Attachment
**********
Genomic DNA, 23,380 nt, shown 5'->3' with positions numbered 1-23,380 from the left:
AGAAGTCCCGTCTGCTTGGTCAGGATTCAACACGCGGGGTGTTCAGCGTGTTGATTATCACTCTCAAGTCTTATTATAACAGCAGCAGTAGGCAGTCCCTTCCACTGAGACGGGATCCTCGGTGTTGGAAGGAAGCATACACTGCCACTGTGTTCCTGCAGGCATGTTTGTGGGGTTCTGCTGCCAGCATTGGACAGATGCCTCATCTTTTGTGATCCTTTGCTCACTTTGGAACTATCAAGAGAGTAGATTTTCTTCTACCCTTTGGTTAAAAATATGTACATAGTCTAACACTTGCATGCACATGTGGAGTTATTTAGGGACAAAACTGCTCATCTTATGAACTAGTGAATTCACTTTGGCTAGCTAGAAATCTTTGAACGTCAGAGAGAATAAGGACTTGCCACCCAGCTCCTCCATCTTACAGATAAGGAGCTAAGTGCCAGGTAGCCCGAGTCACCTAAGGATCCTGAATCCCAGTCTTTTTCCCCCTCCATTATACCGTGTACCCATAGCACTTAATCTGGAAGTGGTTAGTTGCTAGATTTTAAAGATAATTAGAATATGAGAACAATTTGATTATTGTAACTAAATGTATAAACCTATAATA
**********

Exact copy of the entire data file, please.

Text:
Genomic DNA, 23,380 nt, shown 5'->3' with positions numbered 1-23,380 from the left:
AGAAGTCCCGTCTGCTTGGTCAGGATTCAACACGCGGGGTGTTCAGCGTGTTGATTATCACTCTCAAGTCTTATTATAACAGCAGCAGTAGGCAGTCCCTTCCACTGAGACGGGATCCTCGGTGTTGGAAGGAAGCATACACTGCCACTGTGTTCCTGCAGGCATGTTTGTGGGGTTCTGCTGCCAGCATTGGACAGATGCCTCATCTTTTGTGATCCTTTGCTCACTTTGGAACTATCAAGAGAGTAGATTTTCTTCTACCCTTTGGTTAAAAATATGTACATAGTCTAACACTTGCATGCACATGTGGAGTTATTTAGGGACAAAACTGCTCATCTTATGAACTAGTGAATTCACTTTGGCTAGCTAGAAATCTTTGAACGTCAGAGAGAATAAGGACTTGCCACCCAGCTCCTCCATCTTACAGATAAGGAGCTAAGTGCCAGGTAGCCCGAGTCACCTAAGGATCCTGAATCCCAGTCTTTTTCCCCCTCCATTATACCGTGTACCCATAGCACTTAATCTGGAAGTGGTTAGTTGCTAGATTTTAAAGATAATTAGAATATGAGAACAATTTGATTATTGTAACTAAATGTATAAACCTATAATA